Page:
Nascimento F.F.,Instituto Oswaldo Cruz | Nascimento F.F.,The National Evolutionary Synthesis Center | Lazar A.,Instituto Oswaldo Cruz | Menezes A.N.,Instituto Nacional Of Cancer | And 7 more authors.
PLoS ONE | Year: 2013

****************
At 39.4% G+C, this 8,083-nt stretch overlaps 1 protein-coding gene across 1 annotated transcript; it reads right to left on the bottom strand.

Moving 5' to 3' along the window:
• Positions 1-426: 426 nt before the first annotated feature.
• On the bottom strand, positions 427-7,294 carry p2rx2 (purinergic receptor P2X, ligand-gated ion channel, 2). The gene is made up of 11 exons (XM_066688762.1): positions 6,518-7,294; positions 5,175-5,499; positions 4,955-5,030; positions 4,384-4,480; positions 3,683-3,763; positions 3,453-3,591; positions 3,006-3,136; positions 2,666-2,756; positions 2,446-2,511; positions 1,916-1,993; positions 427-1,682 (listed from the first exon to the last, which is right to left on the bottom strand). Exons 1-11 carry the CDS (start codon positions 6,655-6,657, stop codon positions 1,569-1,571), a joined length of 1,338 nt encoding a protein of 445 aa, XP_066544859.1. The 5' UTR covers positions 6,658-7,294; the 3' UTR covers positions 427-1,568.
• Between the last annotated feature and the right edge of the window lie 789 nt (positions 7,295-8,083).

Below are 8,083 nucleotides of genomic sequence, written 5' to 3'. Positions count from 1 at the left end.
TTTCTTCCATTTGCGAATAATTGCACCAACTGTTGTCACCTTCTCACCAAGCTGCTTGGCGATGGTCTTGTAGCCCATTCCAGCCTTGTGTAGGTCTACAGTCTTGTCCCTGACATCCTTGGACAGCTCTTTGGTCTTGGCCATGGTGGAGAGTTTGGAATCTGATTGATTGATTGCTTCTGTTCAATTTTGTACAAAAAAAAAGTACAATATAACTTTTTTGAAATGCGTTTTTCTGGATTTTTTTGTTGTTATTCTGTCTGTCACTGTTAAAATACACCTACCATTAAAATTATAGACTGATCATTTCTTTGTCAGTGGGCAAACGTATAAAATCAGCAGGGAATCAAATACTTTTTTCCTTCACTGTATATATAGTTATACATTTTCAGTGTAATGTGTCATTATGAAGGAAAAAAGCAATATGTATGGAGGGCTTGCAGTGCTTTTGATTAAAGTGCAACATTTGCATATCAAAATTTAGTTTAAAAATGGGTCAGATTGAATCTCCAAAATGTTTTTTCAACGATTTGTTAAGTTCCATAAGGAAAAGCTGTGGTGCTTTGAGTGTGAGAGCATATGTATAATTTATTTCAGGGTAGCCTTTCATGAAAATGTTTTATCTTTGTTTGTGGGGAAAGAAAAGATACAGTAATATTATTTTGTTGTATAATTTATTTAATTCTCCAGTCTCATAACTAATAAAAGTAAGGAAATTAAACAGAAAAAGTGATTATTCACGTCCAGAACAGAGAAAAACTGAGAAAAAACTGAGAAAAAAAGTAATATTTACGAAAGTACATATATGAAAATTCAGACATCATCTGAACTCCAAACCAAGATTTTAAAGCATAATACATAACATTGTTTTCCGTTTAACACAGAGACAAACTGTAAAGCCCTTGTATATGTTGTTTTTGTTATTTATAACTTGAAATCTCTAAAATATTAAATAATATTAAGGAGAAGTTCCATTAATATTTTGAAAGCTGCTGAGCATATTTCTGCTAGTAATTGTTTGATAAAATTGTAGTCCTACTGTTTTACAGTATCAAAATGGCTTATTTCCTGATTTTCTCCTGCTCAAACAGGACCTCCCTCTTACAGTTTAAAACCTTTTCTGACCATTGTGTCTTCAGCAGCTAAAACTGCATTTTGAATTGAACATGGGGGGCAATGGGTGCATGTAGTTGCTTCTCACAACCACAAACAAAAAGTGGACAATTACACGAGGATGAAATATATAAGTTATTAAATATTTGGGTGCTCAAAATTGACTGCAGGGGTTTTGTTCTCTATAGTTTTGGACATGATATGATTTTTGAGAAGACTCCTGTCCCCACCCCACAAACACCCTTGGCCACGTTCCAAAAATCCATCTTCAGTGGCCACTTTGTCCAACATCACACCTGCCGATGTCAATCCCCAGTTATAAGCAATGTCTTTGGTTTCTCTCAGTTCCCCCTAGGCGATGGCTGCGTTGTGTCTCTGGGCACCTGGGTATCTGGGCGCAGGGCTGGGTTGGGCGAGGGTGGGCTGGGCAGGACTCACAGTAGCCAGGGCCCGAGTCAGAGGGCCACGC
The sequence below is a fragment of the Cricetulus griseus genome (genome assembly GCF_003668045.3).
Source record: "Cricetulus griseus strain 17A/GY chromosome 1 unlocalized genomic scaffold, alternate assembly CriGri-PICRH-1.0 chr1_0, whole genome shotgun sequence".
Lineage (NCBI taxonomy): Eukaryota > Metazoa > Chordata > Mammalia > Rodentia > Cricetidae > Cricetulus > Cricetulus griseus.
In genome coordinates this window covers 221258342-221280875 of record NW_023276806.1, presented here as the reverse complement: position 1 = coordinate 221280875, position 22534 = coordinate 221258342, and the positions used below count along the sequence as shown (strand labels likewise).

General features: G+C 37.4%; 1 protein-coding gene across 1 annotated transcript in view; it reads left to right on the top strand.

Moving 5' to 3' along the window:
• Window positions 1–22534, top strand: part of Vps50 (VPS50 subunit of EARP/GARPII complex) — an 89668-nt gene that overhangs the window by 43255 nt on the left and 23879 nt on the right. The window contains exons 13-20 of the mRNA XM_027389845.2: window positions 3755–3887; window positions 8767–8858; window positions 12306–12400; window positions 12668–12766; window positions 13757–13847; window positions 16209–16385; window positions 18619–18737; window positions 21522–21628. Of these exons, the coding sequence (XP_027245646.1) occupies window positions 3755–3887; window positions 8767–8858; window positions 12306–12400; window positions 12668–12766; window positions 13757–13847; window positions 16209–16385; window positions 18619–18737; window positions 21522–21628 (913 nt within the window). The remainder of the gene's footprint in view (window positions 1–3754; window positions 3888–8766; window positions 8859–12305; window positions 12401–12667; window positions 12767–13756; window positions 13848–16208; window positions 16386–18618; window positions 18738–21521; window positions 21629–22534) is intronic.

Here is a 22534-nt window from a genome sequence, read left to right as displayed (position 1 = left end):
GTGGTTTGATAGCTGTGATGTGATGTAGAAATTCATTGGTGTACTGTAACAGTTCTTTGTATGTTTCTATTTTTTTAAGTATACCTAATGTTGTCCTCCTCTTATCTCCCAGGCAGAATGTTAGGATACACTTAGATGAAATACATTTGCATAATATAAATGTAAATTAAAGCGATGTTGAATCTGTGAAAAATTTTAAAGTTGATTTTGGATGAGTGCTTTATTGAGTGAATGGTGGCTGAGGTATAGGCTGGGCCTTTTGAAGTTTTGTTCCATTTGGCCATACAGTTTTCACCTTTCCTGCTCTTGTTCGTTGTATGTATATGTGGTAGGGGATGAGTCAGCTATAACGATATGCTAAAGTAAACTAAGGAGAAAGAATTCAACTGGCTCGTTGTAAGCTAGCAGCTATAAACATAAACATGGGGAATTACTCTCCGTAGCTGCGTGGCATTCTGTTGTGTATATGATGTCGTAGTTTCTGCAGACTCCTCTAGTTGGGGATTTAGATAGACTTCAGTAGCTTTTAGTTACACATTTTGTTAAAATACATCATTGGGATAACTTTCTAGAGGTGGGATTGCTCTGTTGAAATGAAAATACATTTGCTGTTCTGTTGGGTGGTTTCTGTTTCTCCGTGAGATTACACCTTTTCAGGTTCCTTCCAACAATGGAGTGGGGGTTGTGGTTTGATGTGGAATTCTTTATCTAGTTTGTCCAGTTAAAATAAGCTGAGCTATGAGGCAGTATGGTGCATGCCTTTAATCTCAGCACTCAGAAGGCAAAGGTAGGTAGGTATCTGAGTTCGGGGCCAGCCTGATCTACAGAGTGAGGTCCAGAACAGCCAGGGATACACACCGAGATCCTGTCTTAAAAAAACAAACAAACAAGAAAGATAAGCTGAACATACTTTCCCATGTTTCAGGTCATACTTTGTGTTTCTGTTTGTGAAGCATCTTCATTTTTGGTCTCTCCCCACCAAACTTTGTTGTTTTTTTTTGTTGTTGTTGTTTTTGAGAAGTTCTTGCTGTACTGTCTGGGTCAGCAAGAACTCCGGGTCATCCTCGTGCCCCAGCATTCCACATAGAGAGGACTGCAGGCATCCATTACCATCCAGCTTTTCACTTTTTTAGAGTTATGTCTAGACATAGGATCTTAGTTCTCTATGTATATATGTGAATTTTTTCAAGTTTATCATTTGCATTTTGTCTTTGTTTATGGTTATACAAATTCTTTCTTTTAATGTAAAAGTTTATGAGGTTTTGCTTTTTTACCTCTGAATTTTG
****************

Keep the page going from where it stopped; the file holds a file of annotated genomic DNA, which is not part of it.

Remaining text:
The Neotropics harbors a high diversity of species and several hypotheses have been proposed to account for this pattern. However, while species of forested domains are frequently studied, less is known of species from open vegetation formations occupying, altogether, a larger area than the Amazon Forest. Here we evaluate the role of historical barriers and the riverine hypothesis in the speciation patterns of small mammals by analyzing an ancient rodent lineage (Thrichomys, Hystricomorpha). Phylogenetic and biogeographic analyses were carried out with mitochondrial and nuclear DNA markers to analyze the evolutionary relationships between Thrichomys lineages occurring in dry domains along both banks of the Rio São Francisco. This river is one of the longest of South America whose course and water flow have been modified by inland tectonic activities and climate changes. Molecular data showed a higher number of lineages than previously described. The T. inermis species complex with 2n = 26, FN = 48 was observed in both banks of the river showing a paraphyletic arrangement, suggesting that river crossing had occurred, from east to west. A similar pattern was also observed for the T. apereoides complex. Thrichomys speciation occurred in Late Miocene when the river followed a different course. The current geographic distribution of Thrichomys species and their phylogenetic relationships suggested the existence of frequent past connections between both banks in the middle section of the Rio São Francisco. The extensive palaeodune region found in this area has been identified as a centre of endemism of several vertebrate species and is likely to be a center of Thrichomys diversification. © 2013 Nascimento et al.